Which elements form covalent bonds?

365
23
This might be a very basic question.

What are the elements that are in the world of creating covalent bonds, distinguishing themsevels from the elements that never form covalent bonds?

Many thanks!
 

Borek

Mentor
27,996
2,504
Where does the question come from? Please remember most bonds have a mixed character, they are to some extent ionic, to some extent covalent. Are you sure there are elements which can be classified as "never covalently bonding"?
 
365
23
Thanks for your response Borek.
I was looking up different kinds of bonds and was curious about this specific question. I am not super familiar with the world of chemical bonds.
I think that is my question mainly, are there elements that never covalently bond?
I didn't know that it was usually a mix, so even though there is a covalent "exchange" of electrons, there is usually some other electrostatic or some other form of bond at the same time?
 

Borek

Mentor
27,996
2,504
Atoms bond with each other and they don't care about "how" - the only thing that matters is that after they are in a more stable state. Problems start when we try to name and classify bonds - both "ionic" and "covalent" are only our approximations, some ideal states that almost never occur in the real molecules.
 
365
23
But they are different kids of bonds, right? Distinctly different from one another? I guess a rainbow spectrum also merges colors from one to another but there are still distinguishable colors/frequencies, and there are some places where certain spectrums don't reach.
Can a similar thing be said with covalent bonds? Or any other bonds?
I am still confused about whether certain atoms can emerge (or not) certain "types" of bonds, whatever that might mean.
Or is the idea to just talk about "one kind of a bond", with different variations?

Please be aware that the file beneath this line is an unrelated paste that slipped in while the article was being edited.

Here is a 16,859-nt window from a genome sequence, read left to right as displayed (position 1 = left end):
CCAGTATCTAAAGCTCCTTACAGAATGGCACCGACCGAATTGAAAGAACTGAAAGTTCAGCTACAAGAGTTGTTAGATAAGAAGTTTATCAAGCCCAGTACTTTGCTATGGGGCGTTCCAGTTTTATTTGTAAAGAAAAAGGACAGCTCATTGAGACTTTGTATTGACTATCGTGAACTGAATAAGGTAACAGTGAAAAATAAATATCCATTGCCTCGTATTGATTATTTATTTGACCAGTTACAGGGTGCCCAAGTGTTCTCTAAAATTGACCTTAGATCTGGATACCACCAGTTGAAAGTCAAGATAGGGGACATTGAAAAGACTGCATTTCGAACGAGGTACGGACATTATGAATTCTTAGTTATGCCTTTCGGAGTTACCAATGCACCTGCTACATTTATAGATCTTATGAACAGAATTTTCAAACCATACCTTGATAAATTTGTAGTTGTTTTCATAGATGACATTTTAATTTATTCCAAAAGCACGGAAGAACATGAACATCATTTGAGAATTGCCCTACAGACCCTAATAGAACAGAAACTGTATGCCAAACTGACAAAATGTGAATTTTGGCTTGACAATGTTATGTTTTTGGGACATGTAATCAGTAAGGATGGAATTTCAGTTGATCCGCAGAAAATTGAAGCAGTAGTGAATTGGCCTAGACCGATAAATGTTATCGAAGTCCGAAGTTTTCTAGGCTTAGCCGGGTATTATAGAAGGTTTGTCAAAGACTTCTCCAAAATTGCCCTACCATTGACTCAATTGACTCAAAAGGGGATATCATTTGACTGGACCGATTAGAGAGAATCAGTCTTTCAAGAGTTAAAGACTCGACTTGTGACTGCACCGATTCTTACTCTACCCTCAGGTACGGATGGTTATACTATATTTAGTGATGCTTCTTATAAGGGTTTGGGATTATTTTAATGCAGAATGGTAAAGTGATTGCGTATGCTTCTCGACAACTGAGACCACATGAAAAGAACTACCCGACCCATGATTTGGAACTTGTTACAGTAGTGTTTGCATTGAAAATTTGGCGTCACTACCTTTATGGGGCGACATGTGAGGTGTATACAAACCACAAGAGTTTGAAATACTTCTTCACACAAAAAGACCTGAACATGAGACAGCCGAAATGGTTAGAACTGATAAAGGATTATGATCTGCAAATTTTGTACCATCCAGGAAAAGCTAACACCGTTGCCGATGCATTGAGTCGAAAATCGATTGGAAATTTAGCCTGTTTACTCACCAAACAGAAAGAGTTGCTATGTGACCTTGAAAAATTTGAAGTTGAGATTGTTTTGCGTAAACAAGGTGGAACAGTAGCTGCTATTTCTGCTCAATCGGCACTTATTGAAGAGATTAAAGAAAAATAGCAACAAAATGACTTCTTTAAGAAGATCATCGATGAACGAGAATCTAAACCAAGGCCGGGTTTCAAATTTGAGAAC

D

DS2C

The "type" isnt 100% cut and dry. Theyre classified by the electronegativity. See attached pic.
 

Attachments

365
23
That is super helpful, thanks DS2C!
Now are there certain elements that bond only in the "pure covalent zone", or do most atoms have some, if even super small inclination for either of the other bonds?
It seems that it might be the latter based on everyone's responses. Or am I thinking of all this all wrong?
 
365
23
Another thing that comes to mind, if a molecule gets created where there are more different atoms being added, I imagine that would change it's electronegativity in different parts, and as a result the "type of bond" it can create with other substances. Would that be correct?
 
365
23
And another final question: would that spectrum above include all the types of bonds that can exist, I've read about, Van der Waals, Hydrophobic, π-effects, would all these be somwhere in that drawing?
 

Ygggdrasil

Science Advisor
Insights Author
Gold Member
2,874
1,949
The simplified version is that bonds between two non-metals are covalent whereas a bond between a non-metal and a metal is ionic, though there are many exceptions.
 
Last edited:

Borek

Mentor
27,996
2,504
The problem is - as usual in chemistry - you will always find exceptions.
 
D

DS2C

I think your best bet is to really look into how electronegativity works, and that will help you understand bonds. Theres really no exact answer and like Borek said there are exceptions. When I took my Intro Chemistry class I think my professor got real annoyed with me because Id always ask for absolutes and there really arent any.
 
365
23
Thanks everyone for your responses, very helpful!
 

Want to reply to this thread?

"Which elements form covalent bonds?" You must log in or register to reply here.

Physics Forums Values

We Value Quality
• Topics based on mainstream science
• Proper English grammar and spelling
We Value Civility
• Positive and compassionate attitudes
• Patience while debating
We Value Productivity
• Disciplined to remain on-topic
• Recognition of own weaknesses
• Solo and co-op problem solving

Hot Threads

Top